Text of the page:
Why do people wear hard contact lenses?

- asks Lindsey from New York

June 25, 2007
This gas permeable rigid contact lens does not contain water like soft contacts, is resistant to deposits, and is less likely to harbor bacteria. CREDIT: [PARAGON VISION SCIENCES, INC.]
This gas permeable rigid contact lens does not contain water like soft contacts, is resistant to deposits, and is less likely to harbor bacteria. CREDIT: [PARAGON VISION SCIENCES, INC.]

Other than being generally awkward, I’ve spent most of my time since I was 13 getting things in my eye–or rather, getting things stuck onto my gas permeable, “hard” contact lenses. Other formative moments have had me blinking on command so friends and gathered revelers could see the tiny, glass-like chunk in my eye move and resettle.

About four weeks ago, when I was yet again ticking off the reasons why I was lucky enough to have thick lenses directly on my eyeball, it occurred to me that I had been reciting the same spiel–a strange eye shape, really really really bad eye sight–for more than a decade.

What if, the science had changed and I no longer needed hard lenses? What if I should have had years of soft contact wearing behind me, and I didn’t know it, because I was blithely tripping along following the advice of the eye doctor I had during my adolescence.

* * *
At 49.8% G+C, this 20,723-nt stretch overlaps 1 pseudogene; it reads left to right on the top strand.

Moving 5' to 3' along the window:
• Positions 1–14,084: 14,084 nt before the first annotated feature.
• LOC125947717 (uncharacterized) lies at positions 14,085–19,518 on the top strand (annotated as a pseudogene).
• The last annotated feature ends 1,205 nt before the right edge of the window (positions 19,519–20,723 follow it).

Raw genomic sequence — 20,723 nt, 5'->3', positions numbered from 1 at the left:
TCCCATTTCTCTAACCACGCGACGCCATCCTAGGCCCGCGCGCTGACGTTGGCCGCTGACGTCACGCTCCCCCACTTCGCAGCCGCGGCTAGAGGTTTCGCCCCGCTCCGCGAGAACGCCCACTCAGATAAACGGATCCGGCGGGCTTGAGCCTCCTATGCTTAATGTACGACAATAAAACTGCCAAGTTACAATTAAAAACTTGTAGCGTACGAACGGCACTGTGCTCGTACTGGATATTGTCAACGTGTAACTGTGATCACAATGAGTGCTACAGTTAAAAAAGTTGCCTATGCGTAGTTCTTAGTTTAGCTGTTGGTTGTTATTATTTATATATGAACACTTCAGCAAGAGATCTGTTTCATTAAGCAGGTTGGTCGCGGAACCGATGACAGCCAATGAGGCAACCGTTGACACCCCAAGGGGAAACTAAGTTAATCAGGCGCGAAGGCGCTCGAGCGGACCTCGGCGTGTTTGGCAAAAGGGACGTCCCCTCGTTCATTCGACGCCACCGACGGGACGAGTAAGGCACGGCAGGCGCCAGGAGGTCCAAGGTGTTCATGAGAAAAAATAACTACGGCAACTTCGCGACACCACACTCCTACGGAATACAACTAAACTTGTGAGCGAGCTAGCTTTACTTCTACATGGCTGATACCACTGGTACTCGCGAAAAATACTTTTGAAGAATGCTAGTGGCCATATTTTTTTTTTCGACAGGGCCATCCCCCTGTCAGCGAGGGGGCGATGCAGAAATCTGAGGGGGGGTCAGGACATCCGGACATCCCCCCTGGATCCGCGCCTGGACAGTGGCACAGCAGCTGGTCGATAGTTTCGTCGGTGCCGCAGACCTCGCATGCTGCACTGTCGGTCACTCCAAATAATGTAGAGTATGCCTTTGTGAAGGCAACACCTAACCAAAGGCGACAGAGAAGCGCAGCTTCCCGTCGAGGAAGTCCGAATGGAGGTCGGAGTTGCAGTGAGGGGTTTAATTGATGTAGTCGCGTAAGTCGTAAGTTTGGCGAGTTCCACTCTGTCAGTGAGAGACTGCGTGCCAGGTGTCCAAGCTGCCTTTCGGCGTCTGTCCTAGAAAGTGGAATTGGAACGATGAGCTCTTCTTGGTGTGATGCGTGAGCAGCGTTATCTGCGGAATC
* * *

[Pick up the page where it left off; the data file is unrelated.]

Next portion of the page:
Turns out, he was a smart man (let the record show I never doubted him). For certain vision corrections, rigid gas permeable lenses provide clearer, more precise vision than soft lenses. This is mainly due to structural difference between soft and gas permeable lenses.

Since soft contacts are traditionally made with water, they can actually dry out, causing their shape to warp and preventing clear vision as well as becoming a potential irritant. To stay hydrated, soft lenses draw moisture from the eye, which can lead to dry eyes. Water also binds to tear proteins making contacts attractive to “pollutants,” such as lotions and soaps, which creates a chunky, gritty build-up on the contact.

Rigid lenses, being stiff, don’t change shape when the wearer blinks, so they stay precisely focused. Not only that, rigid lenses, unlike soft contacts, do not contain any water. Because they are made with silicone polymers, rigid lenses are more oxygen permeable, making them healthier for the eyes (though these days, some soft lenses, called “extended wear,” are made of silicone hydrogel–a substance that allows almost as much oxygen to flow through as rigid lenses, and is less water dependent ).

But this is not to say gas permeable lenses are problemless; they, too, have their downside. When you first get them, you can’t just pop them in right away. Rather, they are broken in by wearing them for increasing amounts of time as your eye adjusts to having a new lump of stuff in it (I believe my doctor told me my eyelid had to form a sort-of groove…). Even if you are lifetime wearer, leaving the lenses out for a few days means going through the process of again .